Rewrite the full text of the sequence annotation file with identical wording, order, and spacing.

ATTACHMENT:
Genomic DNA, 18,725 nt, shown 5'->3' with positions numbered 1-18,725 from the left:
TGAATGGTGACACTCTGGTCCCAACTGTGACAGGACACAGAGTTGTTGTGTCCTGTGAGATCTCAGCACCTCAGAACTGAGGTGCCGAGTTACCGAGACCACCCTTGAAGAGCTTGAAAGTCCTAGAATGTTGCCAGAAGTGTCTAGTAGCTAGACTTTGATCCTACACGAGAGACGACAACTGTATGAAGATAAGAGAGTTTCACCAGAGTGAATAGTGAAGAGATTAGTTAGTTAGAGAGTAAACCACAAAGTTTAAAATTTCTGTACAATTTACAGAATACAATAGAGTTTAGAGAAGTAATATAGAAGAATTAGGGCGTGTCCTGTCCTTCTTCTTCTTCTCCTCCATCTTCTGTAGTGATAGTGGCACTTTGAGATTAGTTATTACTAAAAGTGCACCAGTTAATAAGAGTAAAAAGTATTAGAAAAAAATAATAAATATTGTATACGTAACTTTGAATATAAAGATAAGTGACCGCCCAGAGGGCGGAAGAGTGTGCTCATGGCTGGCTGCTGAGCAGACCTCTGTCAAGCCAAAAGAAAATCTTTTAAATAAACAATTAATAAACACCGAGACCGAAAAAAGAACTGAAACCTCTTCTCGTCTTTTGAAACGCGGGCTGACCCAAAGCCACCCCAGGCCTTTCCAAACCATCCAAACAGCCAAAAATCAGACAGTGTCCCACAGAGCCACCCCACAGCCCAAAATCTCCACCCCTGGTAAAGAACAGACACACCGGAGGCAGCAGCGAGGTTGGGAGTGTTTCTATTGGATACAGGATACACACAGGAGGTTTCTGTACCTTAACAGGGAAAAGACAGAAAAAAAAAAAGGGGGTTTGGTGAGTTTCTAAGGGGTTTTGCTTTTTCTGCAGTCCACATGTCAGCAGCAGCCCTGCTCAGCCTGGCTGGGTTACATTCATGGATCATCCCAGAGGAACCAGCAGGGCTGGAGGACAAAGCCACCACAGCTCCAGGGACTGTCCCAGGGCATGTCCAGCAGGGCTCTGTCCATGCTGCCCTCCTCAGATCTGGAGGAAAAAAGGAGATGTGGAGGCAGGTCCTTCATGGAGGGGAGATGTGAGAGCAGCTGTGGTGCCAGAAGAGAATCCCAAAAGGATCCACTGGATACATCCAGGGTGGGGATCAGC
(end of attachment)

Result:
Genomic DNA, 18,725 nt, shown 5'->3' with positions numbered 1-18,725 from the left:
TGAATGGTGACACTCTGGTCCCAACTGTGACAGGACACAGAGTTGTTGTGTCCTGTGAGATCTCAGCACCTCAGAACTGAGGTGCCGAGTTACCGAGACCACCCTTGAAGAGCTTGAAAGTCCTAGAATGTTGCCAGAAGTGTCTAGTAGCTAGACTTTGATCCTACACGAGAGACGACAACTGTATGAAGATAAGAGAGTTTCACCAGAGTGAATAGTGAAGAGATTAGTTAGTTAGAGAGTAAACCACAAAGTTTAAAATTTCTGTACAATTTACAGAATACAATAGAGTTTAGAGAAGTAATATAGAAGAATTAGGGCGTGTCCTGTCCTTCTTCTTCTTCTCCTCCATCTTCTGTAGTGATAGTGGCACTTTGAGATTAGTTATTACTAAAAGTGCACCAGTTAATAAGAGTAAAAAGTATTAGAAAAAAATAATAAATATTGTATACGTAACTTTGAATATAAAGATAAGTGACCGCCCAGAGGGCGGAAGAGTGTGCTCATGGCTGGCTGCTGAGCAGACCTCTGTCAAGCCAAAAGAAAATCTTTTAAATAAACAATTAATAAACACCGAGACCGAAAAAAGAACTGAAACCTCTTCTCGTCTTTTGAAACGCGGGCTGACCCAAAGCCACCCCAGGCCTTTCCAAACCATCCAAACAGCCAAAAATCAGACAGTGTCCCACAGAGCCACCCCACAGCCCAAAATCTCCACCCCTGGTAAAGAACAGACACACCGGAGGCAGCAGCGAGGTTGGGAGTGTTTCTATTGGATACAGGATACACACAGGAGGTTTCTGTACCTTAACAGGGAAAAGACAGAAAAAAAAAAAGGGGGTTTGGTGAGTTTCTAAGGGGTTTTGCTTTTTCTGCAGTCCACATGTCAGCAGCAGCCCTGCTCAGCCTGGCTGGGTTACATTCATGGATCATCCCAGAGGAACCAGCAGGGCTGGAGGACAAAGCCACCACAGCTCCAGGGACTGTCCCAGGGCATGTCCAGCAGGGCTCTGTCCATGCTGCCCTCCTCAGATCTGGAGGAAAAAAGGAGATGTGGAGGCAGGTCCTTCATGGAGGGGAGATGTGAGAGCAGCTGTGGTGCCAGAAGAGAATCCCAAAAGGATCCACTGGATACATCCAGGGTGGGGATCAGC